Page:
From Class Project to Company Policy Overhaul

Tushar_Patel copyBy Tusharkumar Patel

Technical Architect and Part-Time MEM Student

This summer during Professor Werwath’s Business Process Change course, we received a process audit research assignment. I decided to take the opportunity to apply my in-class knowledge to my work place experience. At the start of the project, I simply wanted to understand the bigger pictures with process audits and what the benefits or problems there might be with the current process. In the end, I discovered far more than I ever could have anticipated and the results of my project helped change the PMO process at the big corporation I work for.

As a technical architect, I use the PMO process for my projects. I decided to pair up with a member of the Information and Technology Group PMO Member at my company Romanowski Donna to learn more about how the PMO group selects projects for the process audit, how they perform the audit, what types of reports they generate, and who receives the reports. I also consulted other group members who either use the PMO process or are involved in defining the process. This is what I discovered:

  1. The PMO group follows a decision model to select a project for the process audit: if the project is touching various business units (BU) or is high priority in nature then it goes through the process audit step.
  2. Before PMO perform the process audit, they provide necessary trainings to the project manager so he or she can understand the process and its expectations in order to comply with the process.
  3. The company follows a waterfall project management methodology, so the PMO audits the project at each stage to see the project’s health and assesses its compliances.
  4. The PMO generates phase reports and final reports and sends the reports to Manager, VP, and CIO for review.
  5. For the process audit, the PMO mandates certain document compliances, and certain process compliances which they communicate to the project managers.
  6. When the PMO audits the project, they ask various questions to the project manager and team members, and rank the project based on their responses. Normally, they provide a color coding status: Green for normal, Yellow for a minor issue, and Red for Very Bad.

In my research, I found that even though PMO has been using this process for a long period of time and enforcing its compliances, there are many issues in the process. Below are a few of the issues I discovered:

  1. The PMO group has limited resources and auditing all the projects is simply not possible.
  2. The process audit result has no impact on the GO LIVE date.
  3. Before the project starts, its production launch schedule is defined, so there is a disconnect between the audit and the production. Team members are more focused on developing and delivering the projects on time than applying the correct process audit activity.
  4. The PMO group is unable to connect the process audit activity with the financial benefits.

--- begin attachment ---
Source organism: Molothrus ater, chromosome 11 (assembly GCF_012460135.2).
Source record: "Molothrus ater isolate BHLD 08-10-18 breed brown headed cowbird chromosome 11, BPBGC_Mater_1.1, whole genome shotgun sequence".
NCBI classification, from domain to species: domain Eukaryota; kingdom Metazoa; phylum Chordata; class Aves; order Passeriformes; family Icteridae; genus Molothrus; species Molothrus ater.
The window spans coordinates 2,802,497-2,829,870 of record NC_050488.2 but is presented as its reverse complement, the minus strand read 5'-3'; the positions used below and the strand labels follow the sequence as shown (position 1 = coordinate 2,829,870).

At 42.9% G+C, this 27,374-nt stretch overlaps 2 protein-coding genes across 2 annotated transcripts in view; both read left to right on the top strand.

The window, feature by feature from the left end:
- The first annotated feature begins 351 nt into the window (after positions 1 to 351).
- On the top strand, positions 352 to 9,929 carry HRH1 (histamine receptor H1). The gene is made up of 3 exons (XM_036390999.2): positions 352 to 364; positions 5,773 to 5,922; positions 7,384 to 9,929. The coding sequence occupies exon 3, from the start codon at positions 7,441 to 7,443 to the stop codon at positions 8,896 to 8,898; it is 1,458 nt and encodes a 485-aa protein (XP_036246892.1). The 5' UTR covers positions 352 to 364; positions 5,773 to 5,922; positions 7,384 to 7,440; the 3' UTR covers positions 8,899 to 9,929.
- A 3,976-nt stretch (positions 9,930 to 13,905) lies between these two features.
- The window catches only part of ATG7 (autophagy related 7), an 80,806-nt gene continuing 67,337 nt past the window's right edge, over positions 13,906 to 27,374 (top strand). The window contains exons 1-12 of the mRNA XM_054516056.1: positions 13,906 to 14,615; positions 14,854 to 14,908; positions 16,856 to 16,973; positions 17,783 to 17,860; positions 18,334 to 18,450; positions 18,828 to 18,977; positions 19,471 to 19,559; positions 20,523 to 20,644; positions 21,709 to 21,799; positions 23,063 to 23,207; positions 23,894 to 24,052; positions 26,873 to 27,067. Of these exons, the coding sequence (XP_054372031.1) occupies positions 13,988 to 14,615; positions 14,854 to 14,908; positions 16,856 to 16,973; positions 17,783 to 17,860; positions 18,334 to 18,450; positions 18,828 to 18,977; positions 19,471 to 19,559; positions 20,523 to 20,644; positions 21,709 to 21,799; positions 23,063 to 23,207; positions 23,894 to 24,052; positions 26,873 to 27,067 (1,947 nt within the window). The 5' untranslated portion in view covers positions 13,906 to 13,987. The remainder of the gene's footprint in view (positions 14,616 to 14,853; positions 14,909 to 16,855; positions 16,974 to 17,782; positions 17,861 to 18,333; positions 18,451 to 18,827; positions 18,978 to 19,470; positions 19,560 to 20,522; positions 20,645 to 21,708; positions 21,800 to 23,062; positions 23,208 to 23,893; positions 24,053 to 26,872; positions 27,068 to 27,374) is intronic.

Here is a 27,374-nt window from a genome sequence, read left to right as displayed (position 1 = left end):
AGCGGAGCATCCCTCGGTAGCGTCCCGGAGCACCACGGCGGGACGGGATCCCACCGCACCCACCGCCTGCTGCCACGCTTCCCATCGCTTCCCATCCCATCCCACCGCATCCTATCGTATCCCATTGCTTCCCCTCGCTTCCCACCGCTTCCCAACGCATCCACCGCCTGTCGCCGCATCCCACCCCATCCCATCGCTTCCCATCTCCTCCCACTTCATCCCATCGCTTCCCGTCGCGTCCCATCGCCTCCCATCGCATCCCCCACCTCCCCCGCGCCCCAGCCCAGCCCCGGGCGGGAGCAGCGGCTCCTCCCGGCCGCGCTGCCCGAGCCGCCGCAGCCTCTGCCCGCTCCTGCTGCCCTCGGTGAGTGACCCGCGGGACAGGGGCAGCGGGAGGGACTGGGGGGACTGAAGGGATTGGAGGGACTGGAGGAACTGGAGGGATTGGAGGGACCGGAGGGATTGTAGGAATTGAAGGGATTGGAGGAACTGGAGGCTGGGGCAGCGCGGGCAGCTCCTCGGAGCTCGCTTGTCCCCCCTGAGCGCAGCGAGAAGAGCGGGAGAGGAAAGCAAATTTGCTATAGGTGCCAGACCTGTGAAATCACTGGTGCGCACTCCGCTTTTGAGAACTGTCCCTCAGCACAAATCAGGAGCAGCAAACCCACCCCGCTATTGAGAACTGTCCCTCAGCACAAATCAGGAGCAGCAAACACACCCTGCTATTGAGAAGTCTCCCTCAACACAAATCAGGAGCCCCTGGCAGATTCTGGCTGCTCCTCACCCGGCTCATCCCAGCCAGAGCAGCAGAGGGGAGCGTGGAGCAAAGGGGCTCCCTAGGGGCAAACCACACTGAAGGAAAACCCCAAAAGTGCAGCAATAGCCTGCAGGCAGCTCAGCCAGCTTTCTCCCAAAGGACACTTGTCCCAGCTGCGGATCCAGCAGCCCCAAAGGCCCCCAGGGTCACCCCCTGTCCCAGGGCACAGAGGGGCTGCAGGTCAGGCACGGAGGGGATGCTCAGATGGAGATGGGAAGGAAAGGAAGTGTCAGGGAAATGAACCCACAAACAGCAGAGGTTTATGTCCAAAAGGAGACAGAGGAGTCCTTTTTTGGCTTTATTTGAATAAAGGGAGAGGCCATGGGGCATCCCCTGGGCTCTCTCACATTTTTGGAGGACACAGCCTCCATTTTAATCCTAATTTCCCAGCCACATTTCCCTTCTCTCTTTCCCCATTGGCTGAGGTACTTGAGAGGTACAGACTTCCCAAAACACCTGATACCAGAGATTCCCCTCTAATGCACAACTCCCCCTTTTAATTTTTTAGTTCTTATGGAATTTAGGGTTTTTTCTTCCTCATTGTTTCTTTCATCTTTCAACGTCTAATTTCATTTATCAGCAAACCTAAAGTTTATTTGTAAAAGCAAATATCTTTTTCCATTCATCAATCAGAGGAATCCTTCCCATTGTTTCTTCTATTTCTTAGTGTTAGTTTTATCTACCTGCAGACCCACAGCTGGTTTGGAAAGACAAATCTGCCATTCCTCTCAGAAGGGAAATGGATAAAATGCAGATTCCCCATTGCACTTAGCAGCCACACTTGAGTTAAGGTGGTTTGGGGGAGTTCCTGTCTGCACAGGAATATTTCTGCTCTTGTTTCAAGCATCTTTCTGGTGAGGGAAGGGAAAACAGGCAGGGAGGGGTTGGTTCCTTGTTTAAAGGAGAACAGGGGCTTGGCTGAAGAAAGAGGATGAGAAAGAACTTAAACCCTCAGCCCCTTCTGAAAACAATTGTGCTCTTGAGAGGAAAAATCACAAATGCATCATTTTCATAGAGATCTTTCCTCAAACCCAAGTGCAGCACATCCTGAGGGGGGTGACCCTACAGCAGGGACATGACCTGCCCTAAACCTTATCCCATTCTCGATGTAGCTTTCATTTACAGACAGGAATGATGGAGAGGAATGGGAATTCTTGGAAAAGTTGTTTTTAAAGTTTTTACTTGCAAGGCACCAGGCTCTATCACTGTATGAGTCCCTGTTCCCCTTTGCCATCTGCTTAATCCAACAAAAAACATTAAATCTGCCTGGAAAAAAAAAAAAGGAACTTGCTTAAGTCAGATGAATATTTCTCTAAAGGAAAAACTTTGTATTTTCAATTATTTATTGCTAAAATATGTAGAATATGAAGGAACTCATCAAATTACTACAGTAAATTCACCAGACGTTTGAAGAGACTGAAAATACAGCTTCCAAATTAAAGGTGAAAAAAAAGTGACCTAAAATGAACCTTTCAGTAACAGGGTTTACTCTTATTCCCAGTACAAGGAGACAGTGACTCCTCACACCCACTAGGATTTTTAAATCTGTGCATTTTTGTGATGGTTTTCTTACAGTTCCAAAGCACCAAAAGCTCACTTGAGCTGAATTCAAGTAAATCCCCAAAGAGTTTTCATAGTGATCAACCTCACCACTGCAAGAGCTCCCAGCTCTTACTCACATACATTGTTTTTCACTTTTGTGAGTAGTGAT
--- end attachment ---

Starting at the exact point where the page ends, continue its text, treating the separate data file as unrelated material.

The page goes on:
5. Project compliances with the process audit does not mean the team produces a quality product because process audit activity does not enforce product quality.
  6. Process audit activity is a time consuming process and it appears as overhead activity requiring time for pre-planning, training activity, many resources, report storage and archive infrastructure setup, and tools setup for some automation.
  7. Process Audit activity is sometime considered as a “nice to have” but not a “must have” activity.
  8. Internal and External auditors are following different questionnaires and different processes to perform audit. When all the projects are not following the same processes, it’s impossible to audit all the processes with the same procedure.
  9. The process conformity and reward system is NOT in place—teams are not motivated to follow the process audit and it appears the process audit activity needs management support.
  10. The company’s processes are close to the industry standards but not similar as CMMI or other well-known standards; therefore, every team member has to go through the trainings to be aware of the process audit expectations.

After reviewing these issues with the PMO group, I sent the process audit gaps to my Division Vice President. She acknowledged that we have BIG issues in the process compliances and that the PMO group needs to work on fixing this. After she communicated with the PMO Director, new mandates were put in place. The process audit results are now a key factor for the projects to meet GO LIVE criteria and every team member must go through PMO process trainings. A connection between process conformity and rewards was remedied by linking individual bonuses with process compliance to ensure each employee rigorously follows the audit process.

I am glad that I have taken this class and performed the research project for my company. Because of this project, I was able to show the process gaps in the existing process and was able to help the company to improve their internal process. I am really thankful to Professor Mark for providing additional guidance and support to make this project very useful to my company and me.

For more advice on leveraging your coursework for your career read alumni Amjed Shafique’s advice on implementing new skills for immediate results and our advice on becoming indispensable at work.

1 Comment

  1. Wed the 4th works for me let’s plan on that On Aug 21, 2013 10:04 AM, “Northwestern University Master of Engineering

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